During US president Franklin D Roosevelt’s 1933 inaugural address he told the American people that the only thing they had to fear was fear itself.
It was a cryptic remark that was not immediately understood but, in fact, his message was quite simple.
Speaking in the wake of the 1929 Wall Street Crash and the Great Depression that followed, he took the opportunity to remind his fellow citizens that their future and wellbeing lay largely in their own hands.
He chided them for exhibiting “nameless, unreasoning, unjustified terror” by taking their savings out of the banks in a state of panic and, thereby, making the economic situation worse.
His words had a calming effect and helped to steer the world economy towards recovery.
During the depth of our great recession in 2011 there was a similar fear here and only the decision by the Fianna Fáil-led government to guarantee deposits and bail out financial institutions facing imminent collapse due to insolvency prevented a run on the banks.
Much has been said and written about that decision — most of it highly critical.
However, the general consensus by economists now is that the bailout was a success insofar as it stabilised our banking system and helped reduce it to a size more proportionate to our population and economy.
The €64bn cost to the Irish taxpayer was, of course, astronomical and hugely unfair. Even the International Monetary Fund now accepts that the failure to impose losses on unsecured creditors was a mistake and that the bill for the bailout should have been borne by the wider eurozone.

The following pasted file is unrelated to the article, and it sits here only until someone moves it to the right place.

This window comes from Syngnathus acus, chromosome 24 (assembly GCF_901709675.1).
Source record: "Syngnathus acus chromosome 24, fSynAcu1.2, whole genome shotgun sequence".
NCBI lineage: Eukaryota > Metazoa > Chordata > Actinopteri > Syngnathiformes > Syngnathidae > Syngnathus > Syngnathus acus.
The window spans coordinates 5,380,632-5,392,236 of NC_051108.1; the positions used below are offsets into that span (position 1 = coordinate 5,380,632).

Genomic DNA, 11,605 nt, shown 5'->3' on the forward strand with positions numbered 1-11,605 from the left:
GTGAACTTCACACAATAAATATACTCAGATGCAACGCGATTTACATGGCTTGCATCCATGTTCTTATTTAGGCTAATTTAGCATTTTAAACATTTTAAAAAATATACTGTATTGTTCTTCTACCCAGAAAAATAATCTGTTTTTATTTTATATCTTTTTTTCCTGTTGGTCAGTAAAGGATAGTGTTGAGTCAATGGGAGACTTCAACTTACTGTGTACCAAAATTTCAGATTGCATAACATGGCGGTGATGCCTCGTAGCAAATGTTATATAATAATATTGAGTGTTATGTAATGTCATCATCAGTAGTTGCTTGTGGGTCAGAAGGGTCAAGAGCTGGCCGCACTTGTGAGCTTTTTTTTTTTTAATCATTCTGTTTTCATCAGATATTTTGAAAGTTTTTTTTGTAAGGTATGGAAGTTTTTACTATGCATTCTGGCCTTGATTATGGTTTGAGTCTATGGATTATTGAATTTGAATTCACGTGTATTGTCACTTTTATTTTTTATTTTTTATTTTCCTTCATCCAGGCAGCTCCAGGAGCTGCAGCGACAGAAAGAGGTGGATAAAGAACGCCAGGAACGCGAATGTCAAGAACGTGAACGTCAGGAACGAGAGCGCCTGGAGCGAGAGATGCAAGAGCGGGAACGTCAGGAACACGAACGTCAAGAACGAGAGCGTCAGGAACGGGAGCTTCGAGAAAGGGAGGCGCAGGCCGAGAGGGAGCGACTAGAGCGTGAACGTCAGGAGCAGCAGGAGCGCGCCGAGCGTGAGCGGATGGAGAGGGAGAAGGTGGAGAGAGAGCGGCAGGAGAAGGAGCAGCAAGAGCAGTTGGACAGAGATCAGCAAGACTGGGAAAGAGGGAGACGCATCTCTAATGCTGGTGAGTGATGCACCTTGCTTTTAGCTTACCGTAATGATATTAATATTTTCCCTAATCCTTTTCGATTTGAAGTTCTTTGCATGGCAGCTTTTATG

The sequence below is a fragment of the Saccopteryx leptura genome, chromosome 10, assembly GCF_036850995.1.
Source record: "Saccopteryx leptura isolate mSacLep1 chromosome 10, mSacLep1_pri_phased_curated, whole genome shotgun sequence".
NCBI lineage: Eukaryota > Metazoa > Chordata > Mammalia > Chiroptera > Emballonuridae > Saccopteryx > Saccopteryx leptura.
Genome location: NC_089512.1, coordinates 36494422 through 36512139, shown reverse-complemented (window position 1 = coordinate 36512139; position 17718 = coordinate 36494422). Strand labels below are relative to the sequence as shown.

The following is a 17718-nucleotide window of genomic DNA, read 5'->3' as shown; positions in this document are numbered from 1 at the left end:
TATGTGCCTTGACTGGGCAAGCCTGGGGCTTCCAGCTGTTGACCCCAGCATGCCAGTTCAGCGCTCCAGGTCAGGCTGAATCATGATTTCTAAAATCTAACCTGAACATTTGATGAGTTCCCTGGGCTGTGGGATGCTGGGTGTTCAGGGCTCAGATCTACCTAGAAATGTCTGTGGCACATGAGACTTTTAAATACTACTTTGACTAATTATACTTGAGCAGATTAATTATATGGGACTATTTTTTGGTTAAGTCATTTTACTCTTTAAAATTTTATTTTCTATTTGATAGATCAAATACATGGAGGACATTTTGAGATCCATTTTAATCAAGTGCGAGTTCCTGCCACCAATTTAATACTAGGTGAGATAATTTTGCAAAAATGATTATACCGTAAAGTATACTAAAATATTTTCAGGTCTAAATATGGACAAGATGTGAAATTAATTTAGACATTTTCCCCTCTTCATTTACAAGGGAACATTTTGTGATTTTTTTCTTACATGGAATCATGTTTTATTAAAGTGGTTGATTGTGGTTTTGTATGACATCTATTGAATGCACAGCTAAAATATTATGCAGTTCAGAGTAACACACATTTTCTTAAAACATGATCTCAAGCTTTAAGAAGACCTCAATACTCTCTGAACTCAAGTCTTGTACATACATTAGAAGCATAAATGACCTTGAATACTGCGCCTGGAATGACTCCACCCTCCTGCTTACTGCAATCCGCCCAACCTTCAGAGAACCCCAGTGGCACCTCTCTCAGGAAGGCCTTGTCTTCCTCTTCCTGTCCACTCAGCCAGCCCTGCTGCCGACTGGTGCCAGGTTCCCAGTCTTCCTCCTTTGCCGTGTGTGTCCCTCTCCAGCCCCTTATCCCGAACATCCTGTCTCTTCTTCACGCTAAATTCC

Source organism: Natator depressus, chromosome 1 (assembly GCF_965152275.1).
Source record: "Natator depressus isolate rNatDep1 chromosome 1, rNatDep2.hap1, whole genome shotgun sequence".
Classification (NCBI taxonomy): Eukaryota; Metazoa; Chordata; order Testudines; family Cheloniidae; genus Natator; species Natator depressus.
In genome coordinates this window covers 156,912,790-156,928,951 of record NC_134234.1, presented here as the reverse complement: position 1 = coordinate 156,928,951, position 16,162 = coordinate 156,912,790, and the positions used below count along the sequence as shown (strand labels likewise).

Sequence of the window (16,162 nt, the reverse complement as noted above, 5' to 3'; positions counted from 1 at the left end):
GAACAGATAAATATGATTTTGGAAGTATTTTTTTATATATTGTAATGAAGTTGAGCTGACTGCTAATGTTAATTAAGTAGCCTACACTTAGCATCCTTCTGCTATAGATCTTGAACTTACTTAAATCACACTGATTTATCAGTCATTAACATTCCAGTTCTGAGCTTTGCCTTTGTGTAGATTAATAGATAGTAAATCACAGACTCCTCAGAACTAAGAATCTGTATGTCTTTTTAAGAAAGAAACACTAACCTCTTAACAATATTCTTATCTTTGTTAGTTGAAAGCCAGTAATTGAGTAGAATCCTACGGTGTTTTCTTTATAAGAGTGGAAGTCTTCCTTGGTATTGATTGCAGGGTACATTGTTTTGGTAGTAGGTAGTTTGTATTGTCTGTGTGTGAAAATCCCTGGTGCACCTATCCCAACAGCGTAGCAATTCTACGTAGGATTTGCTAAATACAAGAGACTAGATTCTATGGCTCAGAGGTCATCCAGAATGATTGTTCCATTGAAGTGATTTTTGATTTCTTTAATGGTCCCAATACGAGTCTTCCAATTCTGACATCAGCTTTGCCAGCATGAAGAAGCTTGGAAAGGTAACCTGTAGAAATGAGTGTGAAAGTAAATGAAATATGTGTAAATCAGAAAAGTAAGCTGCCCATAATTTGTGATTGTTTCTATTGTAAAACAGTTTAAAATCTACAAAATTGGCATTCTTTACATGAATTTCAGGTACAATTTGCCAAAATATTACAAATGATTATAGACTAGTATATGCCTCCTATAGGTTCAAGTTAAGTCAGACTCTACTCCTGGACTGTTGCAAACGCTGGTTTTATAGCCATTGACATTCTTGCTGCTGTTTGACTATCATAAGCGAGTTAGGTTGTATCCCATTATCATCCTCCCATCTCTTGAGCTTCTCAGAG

Nevertheless, the decision helped to prevent “nameless, unreasoning, unjustified terror” from taking hold by replacing fear with hope and, six years on, Ireland’s economic prospects are much brighter.
We are moving ever closer to full employment and the European Commission has forecast that Ireland will be one of the fastest growing EU economies in 2017 and 2018.
Budget day in Ireland is usually full of anticipation and high drama as the minister for finance unveils the annual package of measures agreed at Cabinet.
Paschal Donohoe has far more leeway than the late Brian Lenihan had in 2011, but perhaps less than his immediate predecessor Michael Noonan had over the past three years.
There appears to be a certain amount of room for expansion in spending but only on a modest scale if the Government is to pave the way for a balanced budget in the next year or so.
Mr Donohoe will have to achieve a neat balancing act as the only thing certain about our economic future is its uncertainty.
Indeed, in a pre-budget perspective offered by tax and financial consultants Deloitte, they speak about their “confidence in uncertainty”.
But uncertainty can also lead to opportunity and Mr Donohoe now has the chance to forge the path ahead.
Whatever Budget 2018 offers it must bring hope for the future for workers, unemployed, indigenous businesses and those struggling to find a home. Otherwise, we stand the risk of a return to the days of darkness and despair.
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